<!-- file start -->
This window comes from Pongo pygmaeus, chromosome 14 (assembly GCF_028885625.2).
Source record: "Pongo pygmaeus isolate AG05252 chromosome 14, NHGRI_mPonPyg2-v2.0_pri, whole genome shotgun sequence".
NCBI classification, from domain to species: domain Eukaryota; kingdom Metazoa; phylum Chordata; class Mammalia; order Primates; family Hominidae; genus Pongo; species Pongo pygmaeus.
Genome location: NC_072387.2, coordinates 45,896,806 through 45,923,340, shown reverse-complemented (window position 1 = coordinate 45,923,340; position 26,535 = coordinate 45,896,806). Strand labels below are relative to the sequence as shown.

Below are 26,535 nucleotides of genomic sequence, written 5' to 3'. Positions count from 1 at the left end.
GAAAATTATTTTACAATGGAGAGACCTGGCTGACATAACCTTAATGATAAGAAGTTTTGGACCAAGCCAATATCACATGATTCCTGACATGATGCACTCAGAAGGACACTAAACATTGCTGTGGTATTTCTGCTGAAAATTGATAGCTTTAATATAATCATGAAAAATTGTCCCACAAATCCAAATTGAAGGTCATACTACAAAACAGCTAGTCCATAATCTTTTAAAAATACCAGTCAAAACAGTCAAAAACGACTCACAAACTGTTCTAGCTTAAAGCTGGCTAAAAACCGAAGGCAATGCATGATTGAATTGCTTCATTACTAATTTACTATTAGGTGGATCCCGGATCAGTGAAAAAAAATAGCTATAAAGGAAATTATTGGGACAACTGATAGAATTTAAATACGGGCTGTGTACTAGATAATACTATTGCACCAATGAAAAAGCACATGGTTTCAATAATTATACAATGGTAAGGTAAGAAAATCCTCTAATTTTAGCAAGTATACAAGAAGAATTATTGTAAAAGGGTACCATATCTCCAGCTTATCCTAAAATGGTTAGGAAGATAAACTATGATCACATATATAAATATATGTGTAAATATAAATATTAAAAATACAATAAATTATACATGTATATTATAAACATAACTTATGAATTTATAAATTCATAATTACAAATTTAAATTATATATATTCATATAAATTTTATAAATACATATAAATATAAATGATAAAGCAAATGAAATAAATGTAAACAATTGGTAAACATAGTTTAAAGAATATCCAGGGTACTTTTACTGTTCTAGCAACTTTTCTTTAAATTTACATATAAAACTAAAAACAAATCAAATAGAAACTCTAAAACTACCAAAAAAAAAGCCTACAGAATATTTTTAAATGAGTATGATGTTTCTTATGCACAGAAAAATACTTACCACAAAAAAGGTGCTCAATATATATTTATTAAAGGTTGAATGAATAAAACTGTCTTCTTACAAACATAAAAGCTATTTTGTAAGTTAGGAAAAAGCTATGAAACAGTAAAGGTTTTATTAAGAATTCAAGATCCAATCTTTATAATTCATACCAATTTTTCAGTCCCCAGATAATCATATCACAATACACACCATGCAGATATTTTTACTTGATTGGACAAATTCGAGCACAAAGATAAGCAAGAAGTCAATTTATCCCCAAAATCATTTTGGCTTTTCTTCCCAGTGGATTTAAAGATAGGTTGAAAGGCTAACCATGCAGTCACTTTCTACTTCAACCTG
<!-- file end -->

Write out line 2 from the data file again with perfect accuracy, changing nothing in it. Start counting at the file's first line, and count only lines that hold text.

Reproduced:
Source record: "Pongo pygmaeus isolate AG05252 chromosome 14, NHGRI_mPonPyg2-v2.0_pri, whole genome shotgun sequence".